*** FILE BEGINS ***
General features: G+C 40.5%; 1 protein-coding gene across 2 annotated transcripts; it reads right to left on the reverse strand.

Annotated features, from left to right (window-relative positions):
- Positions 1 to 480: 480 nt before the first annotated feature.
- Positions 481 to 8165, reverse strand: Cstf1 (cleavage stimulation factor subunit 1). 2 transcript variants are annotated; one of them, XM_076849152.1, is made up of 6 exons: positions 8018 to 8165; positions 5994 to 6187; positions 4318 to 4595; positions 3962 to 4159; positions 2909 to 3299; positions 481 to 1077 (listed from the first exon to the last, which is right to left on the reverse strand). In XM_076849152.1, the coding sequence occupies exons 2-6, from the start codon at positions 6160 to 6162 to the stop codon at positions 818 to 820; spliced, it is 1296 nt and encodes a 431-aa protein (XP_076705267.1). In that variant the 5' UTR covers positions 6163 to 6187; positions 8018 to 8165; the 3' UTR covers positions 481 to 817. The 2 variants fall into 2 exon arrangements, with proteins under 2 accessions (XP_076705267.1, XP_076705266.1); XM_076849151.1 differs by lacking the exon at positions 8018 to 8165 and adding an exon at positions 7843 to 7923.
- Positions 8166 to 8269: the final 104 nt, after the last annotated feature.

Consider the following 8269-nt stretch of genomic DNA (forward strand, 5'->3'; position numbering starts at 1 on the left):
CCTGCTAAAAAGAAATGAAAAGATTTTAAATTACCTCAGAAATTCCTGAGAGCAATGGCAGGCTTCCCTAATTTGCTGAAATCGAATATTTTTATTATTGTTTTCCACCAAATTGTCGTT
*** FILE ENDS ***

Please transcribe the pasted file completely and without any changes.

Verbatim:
General features: G+C 40.5%; 1 protein-coding gene across 2 annotated transcripts; it reads right to left on the reverse strand.

Annotated features, from left to right (window-relative positions):
- Positions 1 to 480: 480 nt before the first annotated feature.
- Positions 481 to 8165, reverse strand: Cstf1 (cleavage stimulation factor subunit 1). 2 transcript variants are annotated; one of them, XM_076849152.1, is made up of 6 exons: positions 8018 to 8165; positions 5994 to 6187; positions 4318 to 4595; positions 3962 to 4159; positions 2909 to 3299; positions 481 to 1077 (listed from the first exon to the last, which is right to left on the reverse strand). In XM_076849152.1, the coding sequence occupies exons 2-6, from the start codon at positions 6160 to 6162 to the stop codon at positions 818 to 820; spliced, it is 1296 nt and encodes a 431-aa protein (XP_076705267.1). In that variant the 5' UTR covers positions 6163 to 6187; positions 8018 to 8165; the 3' UTR covers positions 481 to 817. The 2 variants fall into 2 exon arrangements, with proteins under 2 accessions (XP_076705267.1, XP_076705266.1); XM_076849151.1 differs by lacking the exon at positions 8018 to 8165 and adding an exon at positions 7843 to 7923.
- Positions 8166 to 8269: the final 104 nt, after the last annotated feature.

Consider the following 8269-nt stretch of genomic DNA (forward strand, 5'->3'; position numbering starts at 1 on the left):
CCTGCTAAAAAGAAATGAAAAGATTTTAAATTACCTCAGAAATTCCTGAGAGCAATGGCAGGCTTCCCTAATTTGCTGAAATCGAATATTTTTATTATTGTTTTCCACCAAATTGTCGTT